What makes an effective team?

Google has always been a data-driven company, not only for its businesses but also for nearly every aspect of its employees’ professional lives.

A few years ago, the project Aristotle was started to assess what it takes to build the perfect team. A dedicated work group of researchers measured many Google’s teams effectiveness using a combination of different qualitative evaluations and quantitative metrics, with the goal of finding the comprehensive definition of team effectiveness.

You can read the story in this New York Times article, here are the results of the project.

A quick summary

The researchers found soon that what really mattered was NOT WHO is on the team, BUT HOW the team worked together. Which makes sense: teams are highly interdependent – team members need one another to get work done.

The research group concluded that understanding and influencing group norms (what is normally referred as “team’s culture”) were the keys to improving Google’s teams.

Norms are defined by psychologists and sociologists as the traditions, behavioural standards and unwritten rules that govern how we function when we gather.

For example, researchers noticed that – in the good teams – members spoke in roughly the same proportion: “as long as everyone got a chance to talk, the team did well.”

Also, the good teams were skilled in empathy, intuiting how others felt based on their tone of voice, their expressions and other nonverbal cues.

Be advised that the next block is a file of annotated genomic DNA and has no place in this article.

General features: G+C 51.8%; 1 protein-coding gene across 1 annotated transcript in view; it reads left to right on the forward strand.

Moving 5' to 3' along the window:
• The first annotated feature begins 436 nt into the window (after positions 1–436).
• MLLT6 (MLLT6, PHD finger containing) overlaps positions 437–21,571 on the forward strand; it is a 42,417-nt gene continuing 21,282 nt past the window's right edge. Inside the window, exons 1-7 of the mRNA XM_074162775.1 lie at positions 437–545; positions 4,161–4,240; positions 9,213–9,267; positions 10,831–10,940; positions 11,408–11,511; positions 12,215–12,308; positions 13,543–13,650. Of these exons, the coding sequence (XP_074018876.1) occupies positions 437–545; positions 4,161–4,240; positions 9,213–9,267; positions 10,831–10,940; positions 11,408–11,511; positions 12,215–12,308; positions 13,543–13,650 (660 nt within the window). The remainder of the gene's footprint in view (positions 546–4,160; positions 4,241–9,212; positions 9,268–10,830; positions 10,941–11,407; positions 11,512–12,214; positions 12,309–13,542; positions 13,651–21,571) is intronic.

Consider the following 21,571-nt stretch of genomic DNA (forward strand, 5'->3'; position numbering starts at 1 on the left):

Within psychology, researchers refer to traits like those as psychological safety:

a sense of confidence that the team is safe and will not embarrass, reject or punish someone for speaking up.

Psychological safety is the most important characteristic for an effective team.
In order of importance, this is the full list, according to the project Aristotle results:

  1. Psychological safety:  Teammates feel safe to take risks around their team members.
  2. Dependability: Team members reliably complete quality work on time (vs the opposite – evading responsibilities).
  3. Structure and clarity: Everyone understanding what is expected in terms of job, the process for fulfilling these expectations, and the consequences of one’s performance are important for team effectiveness.
  4. Meaning: Finding a sense of purpose in either the work itself or the output is important for team effectiveness. Can be financial security or self-expression, for example.
  5. Impact: The subjective judgement that your work is making a difference, is important for teams. Seeing that one’s work is contributing to the organisation’s goals.


These could seem obvious results, that good managers have always known but – beyond just communicating the study results – the Google research team offers tips for improving , such as a survey focused on the five effectiveness pillars for teams to take.

Questions in the survey are, for example:

  • Psychological safety – “If I make a mistake on our team, it is not held against me.”
  • Dependability – “When my teammates say they’ll do something, they follow through with it.”
  • Structure and Clarity – “Our team has an effective decision-making process.”
  • Meaning – “The work I do for our team is meaningful to me.”
  • Impact – “I understand how our team’s work contributes to the organisation’s goals.”

In general, the re:work site from Google is an admirable and helpful effort to share their insights in making the knowledge work better, using data.
Worth a visit.

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